- the stem or main axis of a plant.
- any slender supporting or connecting part of a plant, as the petiole of a leaf, the peduncle of a flower, or the funicle of an ovule.
- a similar structural part of an animal.
- a stem, shaft, or slender supporting part of anything.
- Automotive. a slender lever, usually mounted on or near the steering wheel, that is used by the driver to control a signal or function: The horn button is on the turn-signal stalk.
Origin of stalk1
- to pursue or approach prey, quarry, etc., stealthily.
- to walk with measured, stiff, or haughty strides: He was so angry he stalked away without saying goodbye.
- to proceed in a steady, deliberate, or sinister manner: Famine stalked through the nation.
- Obsolete. to walk or go stealthily along.
- to pursue (game, a person, etc.) stealthily.
- to proceed through (an area) in search of prey or quarry: to stalk the woods for game.
- to proceed or spread through in a steady or sinister manner: Disease stalked the land.
- an act or course of stalking quarry, prey, or the like: We shot the mountain goat after a five-hour stalk.
- a slow, stiff stride or gait.
Origin of stalk2
Related Words for stalktwig, trunk, pursue, hunt, haunt, stride, ambush, chase, shaft, bent, support, spire, upright, spike, helm, axis, pedicle, pedicel, reed, pace
Examples from the Web for stalk
Contemporary Examples of stalk
They go to Paris, but never leave the underground metro station, where they stalk the metro mall shops.‘Girlhood’: Coming of Age in France’s Projects
November 25, 2014
Famine will stalk the land and as many as seven million people will confront extreme food insecurity—in short, starvation.Preventing Genocide In South Sudan
Eric Reeves, John Prendergast
April 29, 2014
Plus, where else can you stalk your kids and go on tour with Snoop Dogg at the same time?This Week’s Hot Apps: Dec. 13, 2013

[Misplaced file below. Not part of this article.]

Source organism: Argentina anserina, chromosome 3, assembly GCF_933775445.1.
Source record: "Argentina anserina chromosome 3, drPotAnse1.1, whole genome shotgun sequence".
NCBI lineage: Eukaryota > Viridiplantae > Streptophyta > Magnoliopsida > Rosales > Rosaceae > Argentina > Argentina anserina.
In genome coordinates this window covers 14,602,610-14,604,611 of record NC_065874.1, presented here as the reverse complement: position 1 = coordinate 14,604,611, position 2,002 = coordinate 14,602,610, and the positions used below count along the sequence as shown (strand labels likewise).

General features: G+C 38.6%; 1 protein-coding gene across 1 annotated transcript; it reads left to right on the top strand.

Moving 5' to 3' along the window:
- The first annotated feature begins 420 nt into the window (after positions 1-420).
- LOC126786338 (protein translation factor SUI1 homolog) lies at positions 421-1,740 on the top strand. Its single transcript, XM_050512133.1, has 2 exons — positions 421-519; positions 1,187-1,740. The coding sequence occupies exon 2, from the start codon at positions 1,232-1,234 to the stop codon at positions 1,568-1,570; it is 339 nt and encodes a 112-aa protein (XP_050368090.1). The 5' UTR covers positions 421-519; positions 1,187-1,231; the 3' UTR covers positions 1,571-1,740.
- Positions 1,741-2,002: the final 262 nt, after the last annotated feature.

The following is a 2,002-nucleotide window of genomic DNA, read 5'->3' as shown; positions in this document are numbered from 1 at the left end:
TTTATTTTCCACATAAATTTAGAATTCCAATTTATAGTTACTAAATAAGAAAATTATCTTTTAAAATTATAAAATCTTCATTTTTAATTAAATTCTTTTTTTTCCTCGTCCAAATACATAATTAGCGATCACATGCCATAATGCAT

December 13, 2013
Traffickers often continue to harass and stalk their former captives via phone and in person.New Report Exposes Trafficking Rings in Egypt’s Sinai
December 12, 2013
When he at last tears it from the earth, its “stalk was all frayed and the flower itself no longer seemed so fresh and beautiful.”Turning to Tolstoy’s ‘Hadji Murat’ as Boston Locked Down
April 22, 2013
Historical Examples of stalk
Then at last she reached forth her hand and broke the lily from its stalk.Ester Ried Yet Speaking
Some lives have not even a stalk on which fruits could hang, even if they did grow in five minutes.Pax Vobiscum
The girl took up a stalk of grass and nibbled it in laughing meditation.The Coryston Family
Mrs. Humphry Ward
When he could no longer endure, he would get up and stalk determinedly away from them.White Fang
Its flower is on the top of the stalk, which is sometimes eight feet high.The History of Louisiana
Le Page Du Pratz
- the main stem of a herbaceous plant
- any of various subsidiary plant stems, such as a leafstalk (petiole) or flower stalk (peduncle)
- a slender supporting structure in animals such as crinoids and certain protozoans, coelenterates, and barnacles
- any long slender supporting shaft or column
Word Origin for stalk
- to follow or approach (game, prey, etc) stealthily and quietly
- to pursue persistently and, sometimes, attack (a person with whom one is obsessed, often a celebrity)
- to spread over (a place) in a menacing or grim mannerfever stalked the camp
- (intr) to walk in a haughty, stiff, or threatening wayhe stalked out in disgust
- to search or draw (a piece of land) for prey
- the act of stalking
- a stiff or threatening stride
Word Origin for stalk
Word Origin and History for stalk
"stem of a plant," early 14c., probably a diminutive (with -k suffix) of stale "one of the uprights of a ladder, handle, stalk," from Old English stalu "wooden part" (as of a harp), from Proto-Germanic *stalo; related to Old English steala "stalk, support," and steall "place" (see stall (n.1)).
"pursue stealthily," Old English -stealcian, as in bestealcian "to steal along," from Proto-Germanic *stalkojanan, probably from a frequentative of the root of steal (cf. hark from hear, talk from tell). Or it may be from a sense of stalk (v.1), influenced by stalk (n.). Meaning "harass obsessively" first recorded 1991. Related: Stalked; stalking.
A stalking-horse was literally a horse trained to allow a fowler to conceal himself behind it to get within range of the game; figurative sense of "person who participates in a proceeding to disguise its real purpose" is recorded from 1610s.
- A slender or elongated support or structure, as one that connects or supports an organ.
- The main stem of a plant.
- A slender structure that supports a plant part, such as a flower or leaf.
- A slender supporting structure in certain other organisms, such as the reproductive structure in plasmodial slime molds or the part of a mushroom below the cap.
- A slender supporting or connecting part of an animal, such as the eyestalk of a lobster.